by Harry Shiley   Pastor, Calvary Lutheran Church, Milwaukee, Wisconsin 1956


Matt. 26:45-46 – “Then cometh he to his disciples, and saith unto them, Sleep on now, and take your rest: behold, the hour is at hand, and the Son of man is betrayed into the hands of sinners.
Rise, let us be going: behold, he is at hand that doth betray me.”


All of us surely remember one incident that took place while Jesus ate the Passover with His disciples. As they were eating, Jesus said, “One of you shall betray me.” One by one the disciples asked, “Lord, is it I?”

Judas knew that he would betray Jesus, and he was determined to go through with it. All arrangements had been made. We read in verse 15 of this chapter, “And Judas said unto them, What will ye give me, and I will deliver him unto you? And they covenanted with him for thirty pieces of silver.”

Judas tried to cover up his intended sin and pretended to be as horror-stricken as the other disciples when Jesus announced that one of them would betray Him. Since they all, in turn, asked Jesus “Lord, is it I?” Judas also had to ask Him to avoid exposure; otherwise he would almost reveal himself as the betrayer. So Judas was about to say “Lord,” as the other disciples did, but the word seemed to stick in his throat and lie could only ask in hypocrisy, “Master, is it I?”

Judas was a wonderful actor, doubt it not, especially in the dubious art of hypocrisy, deceit, fraud, and pretense. Every hypocrite must be a good actor, or else his hypocrisy would be exposed. Practice in this type of acting makes for perfection, and Judas had a great deal of experience. He began by stealing money from the common treasury of the disciples. Let this not surprise you. He was a trusted man, and they elected him the caretaker of their common funds. There is no reason to believe that Judas was always a cheat. At first, perhaps, he yielded to the temptation to take small sums. “Who will ever know the difference?” the devil might have whispered into his ear. Soon larger and larger amounts were transferred to his own pocket, and he had to give more and more false, yet plausible reasons for the disappearance of the funds to the other disciples. “Oh, I had to spend so and so much money for food, and I had to help out this beggar, and that poor person, etc. I hope you do not mind,” we can hear Judas explaining.

Judas finally became so bold in his hypocrisy that when Mary of Bethany anointed Jesus with costly ointment, Judas cried out in indignation “Why was not this ointment sold for three hundred pence, and given to the poor?” (John 12:5). St. John gives this explanation of Judas’ words, “This he said, not that he cared for the poor; but because he was a thief, and had the bag, and bare what was put therein.”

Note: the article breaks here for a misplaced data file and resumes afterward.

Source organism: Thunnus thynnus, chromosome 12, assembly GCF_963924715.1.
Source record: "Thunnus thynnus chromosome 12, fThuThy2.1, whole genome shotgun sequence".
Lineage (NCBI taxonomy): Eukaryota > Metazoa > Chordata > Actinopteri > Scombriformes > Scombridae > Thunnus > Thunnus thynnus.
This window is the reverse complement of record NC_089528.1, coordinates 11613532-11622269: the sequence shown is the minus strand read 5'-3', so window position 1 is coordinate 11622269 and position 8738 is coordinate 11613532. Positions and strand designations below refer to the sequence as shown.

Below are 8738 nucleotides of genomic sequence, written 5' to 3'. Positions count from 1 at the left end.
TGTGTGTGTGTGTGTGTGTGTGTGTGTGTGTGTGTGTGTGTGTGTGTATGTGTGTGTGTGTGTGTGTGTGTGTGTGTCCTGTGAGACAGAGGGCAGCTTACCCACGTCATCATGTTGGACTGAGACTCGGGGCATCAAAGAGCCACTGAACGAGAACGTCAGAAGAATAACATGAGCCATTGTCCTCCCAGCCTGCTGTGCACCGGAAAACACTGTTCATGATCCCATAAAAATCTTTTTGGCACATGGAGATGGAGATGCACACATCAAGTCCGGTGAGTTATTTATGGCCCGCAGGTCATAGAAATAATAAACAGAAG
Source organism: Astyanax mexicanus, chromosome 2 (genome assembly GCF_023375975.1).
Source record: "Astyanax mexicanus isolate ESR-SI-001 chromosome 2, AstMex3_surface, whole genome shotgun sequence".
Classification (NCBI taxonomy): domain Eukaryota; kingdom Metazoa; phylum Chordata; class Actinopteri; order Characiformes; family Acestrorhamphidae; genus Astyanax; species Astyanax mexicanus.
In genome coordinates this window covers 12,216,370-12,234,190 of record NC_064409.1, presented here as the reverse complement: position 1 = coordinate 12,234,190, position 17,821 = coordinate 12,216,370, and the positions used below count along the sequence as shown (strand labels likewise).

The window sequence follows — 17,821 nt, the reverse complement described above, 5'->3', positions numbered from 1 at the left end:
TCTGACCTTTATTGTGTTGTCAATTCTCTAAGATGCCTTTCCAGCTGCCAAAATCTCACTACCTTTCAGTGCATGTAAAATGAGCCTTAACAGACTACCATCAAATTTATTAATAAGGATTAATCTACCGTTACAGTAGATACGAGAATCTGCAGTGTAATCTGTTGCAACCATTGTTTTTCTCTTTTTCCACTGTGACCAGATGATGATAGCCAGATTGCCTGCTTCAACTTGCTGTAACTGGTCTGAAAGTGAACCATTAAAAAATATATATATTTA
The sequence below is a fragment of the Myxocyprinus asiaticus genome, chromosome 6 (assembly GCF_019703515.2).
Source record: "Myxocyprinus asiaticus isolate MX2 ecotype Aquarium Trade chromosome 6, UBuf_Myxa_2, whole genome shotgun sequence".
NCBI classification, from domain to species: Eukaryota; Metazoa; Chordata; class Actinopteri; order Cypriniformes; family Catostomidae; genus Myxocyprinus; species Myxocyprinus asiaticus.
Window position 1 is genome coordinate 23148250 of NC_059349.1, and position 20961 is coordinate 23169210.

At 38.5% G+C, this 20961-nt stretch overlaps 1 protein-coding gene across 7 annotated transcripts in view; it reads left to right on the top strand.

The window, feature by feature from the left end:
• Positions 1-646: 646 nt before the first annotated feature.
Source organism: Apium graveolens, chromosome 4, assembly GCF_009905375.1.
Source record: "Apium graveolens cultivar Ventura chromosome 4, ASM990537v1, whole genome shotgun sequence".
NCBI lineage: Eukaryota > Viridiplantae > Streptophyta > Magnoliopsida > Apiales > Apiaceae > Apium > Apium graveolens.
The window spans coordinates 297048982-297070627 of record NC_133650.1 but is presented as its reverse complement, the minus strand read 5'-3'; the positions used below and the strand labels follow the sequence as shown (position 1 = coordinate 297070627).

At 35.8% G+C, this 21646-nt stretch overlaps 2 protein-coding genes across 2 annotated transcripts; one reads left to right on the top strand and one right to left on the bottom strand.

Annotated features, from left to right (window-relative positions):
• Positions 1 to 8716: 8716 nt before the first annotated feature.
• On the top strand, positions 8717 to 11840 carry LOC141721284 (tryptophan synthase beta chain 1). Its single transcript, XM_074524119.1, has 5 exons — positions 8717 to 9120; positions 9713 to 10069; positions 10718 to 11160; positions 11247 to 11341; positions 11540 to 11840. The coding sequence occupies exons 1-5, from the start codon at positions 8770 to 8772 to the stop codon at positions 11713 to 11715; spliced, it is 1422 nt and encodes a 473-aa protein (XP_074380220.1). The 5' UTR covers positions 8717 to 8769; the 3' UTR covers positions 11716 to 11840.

The stage is set. This is the disciple and fine actor who is now drawing near to Jesus in Gethsemane, leading a band of soldiers and elders of the Jews. The sands of time are running out, the hour of prayer in Gethsemane is past, and the hour of betrayal is fast approaching. Jesus knew all this, and it is He who announced the hour of the betrayal. Let us therefore consider the hour of betrayal.

I. The Method of the Betrayal

      How would you expect Judas to go about betraying his Master? Surely Judas, superb actor that he was, superb in the role of deceiver and cheater which he had so long practiced, would use a tool befitting his peculiar talents — a kiss.

The kiss has always been a sign of love and affection. Joseph kissed his brethren as a sign that he still loved them. Women kissed Jesus’ feet to show their sincere love for Him. In the Apostles’ day, Christians often greeted one another with a holy kiss. A kiss is simply a sign of affection and true love.

We can understand why Judas used a kiss to betray Jesus. A kiss means one thing to most people, So Judas made a new and unsuspected use of it. This is the mark of a true hypocrite who twists and perverts innocent things into an evil purpose. Ah! Judas was clever. He had thought this thing out. If he used a harmless kiss, none of the disciples would ever suspect the true meaning behind it. Then, too, a kiss would be an unmistakable sign for the enemies of Jesus. “Whomsoever I shall kiss, that same is he: hold him fast” said Judas. The thoughts of his mind might have been something like this: “Even if I do betray Jesus, the enemies cannot harm Him; look at the miracles He did; He is very powerful. And I will be richer by thirty pieces of silver — quite a sum of money, eh? A fool-proof scheme! And I can still be treasurer of the disciples and continue to help myself. But I must do some good acting and spread love to Jesus all over my face when I kiss Him.” Perhaps Judas even arranged that the enemies should not step forward until he kissed the Lord; perhaps it was arranged that they should approach from a different direction, so that the appearance of Judas and the enemies at about the same time would look like a coincidence.

Judas, your little hour has arrived when you will, for a moment or so, occupy the center of the stage which you have so carefully set. Judas, you will become a very well-known man throughout the ages. For all time to come men will think of you when they say, “The same night in which He was betrayed.”